Once upon a time, I decided to join a digital signage startup.

Back then, Nave was a software development agency and our purpose was to help startups drive their development efforts in the right direction.

The company was aiming to deliver the first streaming service for public displays. Developing a cutting-edge digital signage solution that aims to disrupt the status quo is a big deal, especially if your entrepreneurial initiative is just starting out.

The problem with the current value propositions on the market was that they didn’t provide the possibility to present real-time content. The startup recognized this opportunity and they were very well-positioned to make a huge impact in the digital signage industry.

The cross-functional team consisted of 5 people, who were managed directly by the two founding partners of the company. And what the partners wanted was to have full confidence in the team to hit their targets.

A Sneak Peek Into The Reality

Let me give you some more context.

The demand was overwhelming. Every day a new priority emerged and it wouldn’t necessarily follow any established approach, or aim to bring either customer value or transparency to the decision-making process.

The team had adopted Scrum, but the implementation of the framework was really poor. The thing is, teams can only experience the full benefits of Scrum by understanding and adhering to the values and principles the framework promotes. And here, that simply wasn’t the case.

This is what a typical business day looked like: the managing partners came up with an idea, it felt interesting, and so it was pushed onto the team while they were in the middle of a sprint. There was no attention to the amount of work the team was already handling, and so tasks that were already in progress were constantly being interrupted. And finally, there was an expectation that all of the work should be delivered within the current sprint.

The team was constantly switching their context, suspending what they’d been working on, and starting the new idea that had just arrived. They stayed up till 5 in the morning to be able to meet the impossible deadlines. But, despite their efforts, they were always late. A huge amount of the scope of the current sprint was being moved to the next sprint, and that was happening over and over again.

And the fact is, they simply did not have the capacity to handle the constant stream of new requests. At one point, things became really tough. The managing partners were feeling super frustrated, because the team never managed to deliver the work they’d committed to on the release date, the quality of the deliverables they managed to finish was quite poor and the development cost went through the roof.

I assume it’s needless to say that the engagement and the motivation levels of these people were really low. Fingers were being pointed at each other all the time, the working environment was toxic. The team felt like their work never brought any value. There was no appreciation, trust, or respect. One after another, they started to resign.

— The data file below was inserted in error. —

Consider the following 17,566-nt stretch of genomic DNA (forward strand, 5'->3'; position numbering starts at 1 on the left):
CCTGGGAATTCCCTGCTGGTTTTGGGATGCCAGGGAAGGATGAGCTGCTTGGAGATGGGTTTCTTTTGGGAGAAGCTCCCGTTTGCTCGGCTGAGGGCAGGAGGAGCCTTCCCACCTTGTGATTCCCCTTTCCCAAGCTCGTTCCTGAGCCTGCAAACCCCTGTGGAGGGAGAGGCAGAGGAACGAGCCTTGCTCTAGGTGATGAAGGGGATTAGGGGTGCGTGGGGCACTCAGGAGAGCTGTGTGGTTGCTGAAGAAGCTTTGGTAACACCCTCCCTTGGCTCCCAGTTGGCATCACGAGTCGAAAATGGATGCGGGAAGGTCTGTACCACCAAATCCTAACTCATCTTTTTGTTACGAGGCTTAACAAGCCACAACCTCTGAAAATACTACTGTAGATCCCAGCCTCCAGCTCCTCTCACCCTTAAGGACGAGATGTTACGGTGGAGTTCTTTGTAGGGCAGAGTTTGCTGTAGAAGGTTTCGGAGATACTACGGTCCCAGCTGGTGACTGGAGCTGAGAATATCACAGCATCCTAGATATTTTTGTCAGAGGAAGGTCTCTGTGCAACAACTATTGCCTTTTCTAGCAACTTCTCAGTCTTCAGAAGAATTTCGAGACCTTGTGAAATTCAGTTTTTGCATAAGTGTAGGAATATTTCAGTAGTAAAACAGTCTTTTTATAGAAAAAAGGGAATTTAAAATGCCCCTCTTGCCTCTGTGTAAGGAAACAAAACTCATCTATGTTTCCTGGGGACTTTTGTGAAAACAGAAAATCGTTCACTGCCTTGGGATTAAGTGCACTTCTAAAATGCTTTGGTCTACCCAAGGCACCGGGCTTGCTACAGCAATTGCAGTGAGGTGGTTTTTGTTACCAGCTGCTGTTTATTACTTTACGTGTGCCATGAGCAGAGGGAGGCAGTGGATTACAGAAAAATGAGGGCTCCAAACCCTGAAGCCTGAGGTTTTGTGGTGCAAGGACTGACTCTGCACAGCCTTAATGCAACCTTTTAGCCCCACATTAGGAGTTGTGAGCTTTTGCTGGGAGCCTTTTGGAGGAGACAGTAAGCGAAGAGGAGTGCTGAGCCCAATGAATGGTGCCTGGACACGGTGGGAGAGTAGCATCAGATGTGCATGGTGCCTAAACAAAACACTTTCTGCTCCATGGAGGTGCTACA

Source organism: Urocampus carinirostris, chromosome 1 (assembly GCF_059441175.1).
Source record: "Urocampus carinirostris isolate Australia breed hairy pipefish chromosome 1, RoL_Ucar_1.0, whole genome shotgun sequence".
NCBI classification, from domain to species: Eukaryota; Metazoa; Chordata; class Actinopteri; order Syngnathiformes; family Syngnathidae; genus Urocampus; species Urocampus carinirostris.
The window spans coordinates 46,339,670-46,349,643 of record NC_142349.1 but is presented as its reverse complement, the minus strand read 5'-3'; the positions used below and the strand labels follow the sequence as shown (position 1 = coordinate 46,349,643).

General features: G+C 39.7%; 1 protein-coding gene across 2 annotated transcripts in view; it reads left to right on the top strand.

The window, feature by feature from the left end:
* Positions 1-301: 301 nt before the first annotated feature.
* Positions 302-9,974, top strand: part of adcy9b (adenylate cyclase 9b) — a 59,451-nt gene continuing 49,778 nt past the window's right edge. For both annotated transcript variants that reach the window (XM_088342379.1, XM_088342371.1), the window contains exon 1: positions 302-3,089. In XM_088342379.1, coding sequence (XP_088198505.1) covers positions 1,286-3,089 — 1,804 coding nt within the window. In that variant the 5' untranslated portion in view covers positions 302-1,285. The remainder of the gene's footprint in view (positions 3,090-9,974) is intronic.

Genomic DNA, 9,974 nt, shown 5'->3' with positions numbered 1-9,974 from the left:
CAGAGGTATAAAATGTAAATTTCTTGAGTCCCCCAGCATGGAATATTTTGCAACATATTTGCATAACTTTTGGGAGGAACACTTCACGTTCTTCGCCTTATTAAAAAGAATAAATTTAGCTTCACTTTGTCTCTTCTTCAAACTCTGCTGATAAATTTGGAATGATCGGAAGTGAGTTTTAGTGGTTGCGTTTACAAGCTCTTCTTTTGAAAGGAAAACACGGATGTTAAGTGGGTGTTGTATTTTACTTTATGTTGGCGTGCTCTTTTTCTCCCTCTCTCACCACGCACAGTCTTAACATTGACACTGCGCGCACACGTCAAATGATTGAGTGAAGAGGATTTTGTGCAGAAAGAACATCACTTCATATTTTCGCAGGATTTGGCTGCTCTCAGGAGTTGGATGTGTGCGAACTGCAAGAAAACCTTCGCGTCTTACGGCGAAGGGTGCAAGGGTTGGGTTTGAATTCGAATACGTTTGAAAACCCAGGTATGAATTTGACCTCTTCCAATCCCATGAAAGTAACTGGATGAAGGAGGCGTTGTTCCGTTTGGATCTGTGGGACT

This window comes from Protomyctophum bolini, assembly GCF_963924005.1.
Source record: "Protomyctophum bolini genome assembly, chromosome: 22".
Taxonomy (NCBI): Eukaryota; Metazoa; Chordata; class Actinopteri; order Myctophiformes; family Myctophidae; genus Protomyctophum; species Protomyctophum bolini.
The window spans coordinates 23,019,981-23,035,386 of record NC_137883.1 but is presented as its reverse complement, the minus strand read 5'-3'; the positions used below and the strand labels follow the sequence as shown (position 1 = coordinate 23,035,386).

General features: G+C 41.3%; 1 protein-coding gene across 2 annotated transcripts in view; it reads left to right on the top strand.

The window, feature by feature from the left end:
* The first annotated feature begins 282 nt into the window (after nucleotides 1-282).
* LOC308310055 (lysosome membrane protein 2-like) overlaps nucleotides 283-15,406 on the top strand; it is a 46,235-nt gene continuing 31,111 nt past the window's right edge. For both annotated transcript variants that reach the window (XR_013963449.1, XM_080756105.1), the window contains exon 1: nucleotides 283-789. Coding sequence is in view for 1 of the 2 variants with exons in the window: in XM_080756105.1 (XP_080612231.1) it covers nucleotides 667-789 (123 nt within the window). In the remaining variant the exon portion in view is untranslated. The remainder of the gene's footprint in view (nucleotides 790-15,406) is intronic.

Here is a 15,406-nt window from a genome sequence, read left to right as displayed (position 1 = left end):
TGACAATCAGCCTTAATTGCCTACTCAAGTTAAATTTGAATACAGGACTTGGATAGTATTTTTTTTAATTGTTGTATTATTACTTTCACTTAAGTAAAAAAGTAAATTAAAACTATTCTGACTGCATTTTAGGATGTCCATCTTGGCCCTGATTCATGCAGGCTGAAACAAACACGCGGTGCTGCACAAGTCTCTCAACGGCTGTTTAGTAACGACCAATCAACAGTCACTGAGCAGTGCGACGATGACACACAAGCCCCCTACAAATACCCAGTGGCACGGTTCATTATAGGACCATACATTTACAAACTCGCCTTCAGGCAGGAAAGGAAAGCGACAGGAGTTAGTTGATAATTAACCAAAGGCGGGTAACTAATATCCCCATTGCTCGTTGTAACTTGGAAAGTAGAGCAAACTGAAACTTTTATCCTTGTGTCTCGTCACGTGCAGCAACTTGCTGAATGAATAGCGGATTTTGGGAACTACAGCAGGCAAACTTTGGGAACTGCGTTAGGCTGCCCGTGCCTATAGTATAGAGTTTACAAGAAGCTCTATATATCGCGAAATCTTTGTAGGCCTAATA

It’s Time for a Change

Something had to change immediately! I was actively exploring the Kanban Method at the time, and it felt like exactly the approach we needed. All the concepts behind the method resonated with our current situation.

And probably the main strategy that sold me on Kanban was the data-driven approach to decision-making that it recommended.

It was time to bring some order to the chaos.

Back then, we used Trello to track our work, and there was no Kanban Analytics solution on the market that integrated with this platform. Switching to a Kanban tool was out of the question, so we decided to build our own internal solution. The star of Nave was born.

As we kept building more and more Kanban analytical charts that enabled us to analyze our performance and understand the root cause of the problem, it became obvious that the team needed to align the demand with their capacity and focus on finishing the outstanding work, rather than starting any new work.

At the very beginning, the first thing we did was discard all the aborted work items on the board. This was incredibly difficult for the team; they’d spent their nights and weekends working on these tasks, and it felt like all their effort was for nothing. But, they knew it was the start of a new beginning, so they were still really open-minded about the change.

The next step was to limit the work in progress and implement a Kanban pull system. Let’s dive deeper into the message our data communicated, and how it enabled us to head in the right direction.

Your Data Is Talking to You, Listen

To optimize your workflow performance, you need to break down your delivery times and evaluate the improvement opportunities. This is best achieved by using the Cycle Time Breakdown Chart.

The chart displays the cycle times of your completed tasks split by process state. By analyzing the different sections on the bars, you can assess how the time spent in each state affects the overall time needed to finish your work.

This is my story - Cycle Time Breakdown Chart

For example, here the data is split by week. In the week Jul 16th – Jul 22nd, tasks spent a significant amount of time in the light pink zone, corresponding to the Code Review (Done) state.